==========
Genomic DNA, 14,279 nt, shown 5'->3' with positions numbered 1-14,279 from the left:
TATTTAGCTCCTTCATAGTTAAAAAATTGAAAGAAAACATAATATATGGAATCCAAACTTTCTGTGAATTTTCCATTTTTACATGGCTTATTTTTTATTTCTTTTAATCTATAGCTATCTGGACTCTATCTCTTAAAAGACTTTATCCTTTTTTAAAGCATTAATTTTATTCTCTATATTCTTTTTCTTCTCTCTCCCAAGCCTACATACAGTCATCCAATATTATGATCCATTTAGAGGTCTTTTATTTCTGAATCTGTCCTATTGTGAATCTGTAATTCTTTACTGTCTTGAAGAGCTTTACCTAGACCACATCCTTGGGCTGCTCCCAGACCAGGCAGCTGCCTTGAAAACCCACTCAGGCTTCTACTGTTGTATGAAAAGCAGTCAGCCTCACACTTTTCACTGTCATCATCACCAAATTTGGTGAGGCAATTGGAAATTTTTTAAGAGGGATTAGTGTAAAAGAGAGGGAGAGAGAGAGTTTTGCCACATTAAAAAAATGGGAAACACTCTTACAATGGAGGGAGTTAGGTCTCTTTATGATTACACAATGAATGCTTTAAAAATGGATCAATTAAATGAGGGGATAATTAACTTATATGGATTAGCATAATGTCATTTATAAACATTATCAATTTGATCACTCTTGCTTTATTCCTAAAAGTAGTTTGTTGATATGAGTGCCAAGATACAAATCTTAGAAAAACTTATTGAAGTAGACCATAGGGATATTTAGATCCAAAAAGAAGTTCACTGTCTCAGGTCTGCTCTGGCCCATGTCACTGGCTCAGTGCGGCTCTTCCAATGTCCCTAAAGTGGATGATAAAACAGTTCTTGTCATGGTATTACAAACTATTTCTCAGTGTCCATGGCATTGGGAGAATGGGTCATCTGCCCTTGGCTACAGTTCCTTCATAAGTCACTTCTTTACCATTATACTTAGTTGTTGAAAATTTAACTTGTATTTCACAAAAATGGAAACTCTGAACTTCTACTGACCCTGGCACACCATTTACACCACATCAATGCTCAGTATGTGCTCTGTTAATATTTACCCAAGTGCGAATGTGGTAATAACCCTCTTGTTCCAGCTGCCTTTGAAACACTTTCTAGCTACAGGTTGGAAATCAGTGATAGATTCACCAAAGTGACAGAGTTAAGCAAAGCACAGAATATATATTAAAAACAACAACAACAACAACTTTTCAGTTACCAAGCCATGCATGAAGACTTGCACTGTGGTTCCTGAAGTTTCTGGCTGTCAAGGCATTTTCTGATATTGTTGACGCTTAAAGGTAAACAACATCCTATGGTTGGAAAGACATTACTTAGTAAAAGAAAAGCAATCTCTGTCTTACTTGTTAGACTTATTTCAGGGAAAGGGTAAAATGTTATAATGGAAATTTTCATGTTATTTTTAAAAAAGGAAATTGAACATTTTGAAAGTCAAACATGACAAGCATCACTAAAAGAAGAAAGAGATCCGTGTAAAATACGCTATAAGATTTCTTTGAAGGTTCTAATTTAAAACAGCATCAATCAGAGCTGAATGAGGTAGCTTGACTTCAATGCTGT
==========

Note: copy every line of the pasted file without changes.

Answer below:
Genomic DNA, 14,279 nt, shown 5'->3' with positions numbered 1-14,279 from the left:
TATTTAGCTCCTTCATAGTTAAAAAATTGAAAGAAAACATAATATATGGAATCCAAACTTTCTGTGAATTTTCCATTTTTACATGGCTTATTTTTTATTTCTTTTAATCTATAGCTATCTGGACTCTATCTCTTAAAAGACTTTATCCTTTTTTAAAGCATTAATTTTATTCTCTATATTCTTTTTCTTCTCTCTCCCAAGCCTACATACAGTCATCCAATATTATGATCCATTTAGAGGTCTTTTATTTCTGAATCTGTCCTATTGTGAATCTGTAATTCTTTACTGTCTTGAAGAGCTTTACCTAGACCACATCCTTGGGCTGCTCCCAGACCAGGCAGCTGCCTTGAAAACCCACTCAGGCTTCTACTGTTGTATGAAAAGCAGTCAGCCTCACACTTTTCACTGTCATCATCACCAAATTTGGTGAGGCAATTGGAAATTTTTTAAGAGGGATTAGTGTAAAAGAGAGGGAGAGAGAGAGTTTTGCCACATTAAAAAAATGGGAAACACTCTTACAATGGAGGGAGTTAGGTCTCTTTATGATTACACAATGAATGCTTTAAAAATGGATCAATTAAATGAGGGGATAATTAACTTATATGGATTAGCATAATGTCATTTATAAACATTATCAATTTGATCACTCTTGCTTTATTCCTAAAAGTAGTTTGTTGATATGAGTGCCAAGATACAAATCTTAGAAAAACTTATTGAAGTAGACCATAGGGATATTTAGATCCAAAAAGAAGTTCACTGTCTCAGGTCTGCTCTGGCCCATGTCACTGGCTCAGTGCGGCTCTTCCAATGTCCCTAAAGTGGATGATAAAACAGTTCTTGTCATGGTATTACAAACTATTTCTCAGTGTCCATGGCATTGGGAGAATGGGTCATCTGCCCTTGGCTACAGTTCCTTCATAAGTCACTTCTTTACCATTATACTTAGTTGTTGAAAATTTAACTTGTATTTCACAAAAATGGAAACTCTGAACTTCTACTGACCCTGGCACACCATTTACACCACATCAATGCTCAGTATGTGCTCTGTTAATATTTACCCAAGTGCGAATGTGGTAATAACCCTCTTGTTCCAGCTGCCTTTGAAACACTTTCTAGCTACAGGTTGGAAATCAGTGATAGATTCACCAAAGTGACAGAGTTAAGCAAAGCACAGAATATATATTAAAAACAACAACAACAACAACTTTTCAGTTACCAAGCCATGCATGAAGACTTGCACTGTGGTTCCTGAAGTTTCTGGCTGTCAAGGCATTTTCTGATATTGTTGACGCTTAAAGGTAAACAACATCCTATGGTTGGAAAGACATTACTTAGTAAAAGAAAAGCAATCTCTGTCTTACTTGTTAGACTTATTTCAGGGAAAGGGTAAAATGTTATAATGGAAATTTTCATGTTATTTTTAAAAAAGGAAATTGAACATTTTGAAAGTCAAACATGACAAGCATCACTAAAAGAAGAAAGAGATCCGTGTAAAATACGCTATAAGATTTCTTTGAAGGTTCTAATTTAAAACAGCATCAATCAGAGCTGAATGAGGTAGCTTGACTTCAATGCTGT